The new horror-comedy Freaky (in theaters November 13) could easily have coasted on its kicky premise: it’s Freaky Friday, except our teen heroine swaps bodies not with her nagging mother, but with a hulking slasher-movie serial killer. That’s a fertile enough setup up to lazily mine for scares and humor. But writer-director Christopher Landon (who also made Happy Death Day, a horror-comedy riff on Groundhog Day) is not satisfied with simple, predictable laughs. He expands Freaky’s elevator pitch into something rather rich, a riotously funny, odd, and curiously sweet burst of cinematic verve.  

Crucially, Landon finds a nuance lying beneath the obvious jokes. When high schooler Millie (Kathryn Newton) is attacked by the Blissfield Butcher (Vince Vaughn), who wields a mystical ancient dagger stolen from a mansion in the film’s bloody cold open, the two switch corporeal forms. This could lead the film into territory lucratively covered (in financial terms, at least) in the recent Jumanji films: Vaughn need only make a silly show of stereotypical teenage girl vocal tics and physicality—way more mocking than loving—and figure his job done. We may even expect that of an actor like Vaughn, who has made a mint over the years appealing to audiences’ appetite for brash male chauvinism, so often targeted at women. 

Vaughn, though, takes a more subtle tack here. He seems to have genuinely worked with Newton, to have studied her in some non-leering sense, and channels all that particular observation into his performance. Yes, it is plainly amusing to watch tall, broad Vaughn run around pretending to be a scared and confused teenager, trying desperately to convince Millie’s friends that he’s not the murderer stalking their town. But that run is carefully calibrated. It’s deft physical comedy rather than dopey, inexact flailing. Vocally, too, Vaughn reins in any impulse toward the outsized. There is a genuine affection put toward the transformative task set before him, which lends Freaky a strangely poignant dimension. 

The film has a lot of gender discourse to juggle, at a time when conversations around that kind of identity are necessarily fraught and complicated. Freaky isn’t afraid to have fun with its concept, but it also treats its potential signifiers to the real world with compassion and thought. There is a budding romance between Millie and a boy in her class—largely played out while Millie is stuck inside the Butcher’s body. Is that truly daring, or transgressive? Maybe not, in this jokey horror movie setting. But it does feel excitingly different, an approach that fully eschews revulsion and instead insists that Millie’s love interest genuinely cares for Millie in an interior sense. Her exterior seems, at least in one charged scene, almost incidental.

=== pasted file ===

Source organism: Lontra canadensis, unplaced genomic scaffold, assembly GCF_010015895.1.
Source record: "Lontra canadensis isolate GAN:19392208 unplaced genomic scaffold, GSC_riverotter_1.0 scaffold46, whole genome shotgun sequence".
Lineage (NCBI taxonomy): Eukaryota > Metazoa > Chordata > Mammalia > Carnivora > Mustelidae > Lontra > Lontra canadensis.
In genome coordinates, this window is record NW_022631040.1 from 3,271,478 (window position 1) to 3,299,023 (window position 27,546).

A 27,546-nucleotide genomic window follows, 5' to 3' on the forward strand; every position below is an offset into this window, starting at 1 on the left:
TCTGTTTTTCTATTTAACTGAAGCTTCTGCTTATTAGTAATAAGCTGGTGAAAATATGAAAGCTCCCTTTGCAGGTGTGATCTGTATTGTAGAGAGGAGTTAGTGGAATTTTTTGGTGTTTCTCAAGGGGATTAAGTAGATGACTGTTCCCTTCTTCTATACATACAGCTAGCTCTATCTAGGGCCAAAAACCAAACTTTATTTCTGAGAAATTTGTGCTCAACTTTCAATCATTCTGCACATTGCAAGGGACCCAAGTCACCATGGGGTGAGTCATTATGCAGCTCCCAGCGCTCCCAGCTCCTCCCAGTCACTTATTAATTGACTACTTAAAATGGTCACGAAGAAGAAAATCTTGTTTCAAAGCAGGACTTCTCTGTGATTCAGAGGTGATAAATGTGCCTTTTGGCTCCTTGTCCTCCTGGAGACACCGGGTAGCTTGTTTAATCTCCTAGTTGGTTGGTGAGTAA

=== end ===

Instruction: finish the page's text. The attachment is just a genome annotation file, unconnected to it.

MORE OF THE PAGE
Millie’s two best friends at school are Nyla (Celeste O’Connor) and Josh (Misha Osherovich). Nyla is Black and Josh is gay, two shorthand labels that are directly addressed in one of the movie’s creakier jokes. (As the old wisdom goes, Black characters and gay characters don’t tend to survive slasher movies—more recently, those characters are supposed to remark upon that fact.) Once that well-worn trope is acknowledged, though, Nyla and Josh are incorporated into the fullness of the story, and are given much more to do than their characters might in a less conscientious movie. (Both O’Connor and Osherovich seize the opportunity with pluck.) Freaky is a friends-on-a-quest movie, one in which we get to spend actual quality time with the supposed sidekicks—even if they don’t really have anything in terms of personal backstory.

Our protagonist gets more rounding out. Millie is mourning her father while her bereft mother, Paula (Katie Finneran), loses herself to grief and wine. Landon nicely traces their emotional arc through the film. He pauses for one especially winning little set piece in which Paula gains comfort—and Millie finally hears her mother’s unvarnished woe spoken aloud—in the most peculiar of circumstances. The scene is an awfully moving one to be housed in a slick, antic genre film like this. But there it is, its existence serving as another fine example of Landon’s clever and almost experimental command of tone. 

Many of Freaky’s other joys arrive in more traditional horror-comedy packaging. There’s the aforementioned run, Vaughn turning his looming frame into something discordantly coltish. The kills are gnarly enough to earn the film’s R rating—one death, involving a table saw, just about reaches my threshold for gore—though the horror side of the film’s equation does lose some momentum in Freaky’s middle stretch. There are loads of tart one-liners given dizzy spin by the whole company. While playing the killer, Newton gets a real wallop of a zinger, landed as the killer dresses down a caddish jock in satisfyingly profane fashion. I also love a quick shot of Paula’s preferred brand of wine: Swan Song Chardonnay. 

Freaky is a charming testament to how a mere good idea can be smartly developed. How refreshing it is when a filmmaker has a thorough understanding of the world of their film: its rules, its social conventions, its possibilities, and, yes, its moral framework. The film’s embellishments and digressions all have a pleasing, well-considered texture. Freaky is a pure pleasure, an absurd thriller that cuts through descending autumn gloom with a surprisingly bespoke prop knife. I only wish it were premiering in normal days, when we could all laugh loudly, unmasked and in public, without worrying about becoming killers ourselves. Ah well. Maybe we’ll be saved in time for the sequel.

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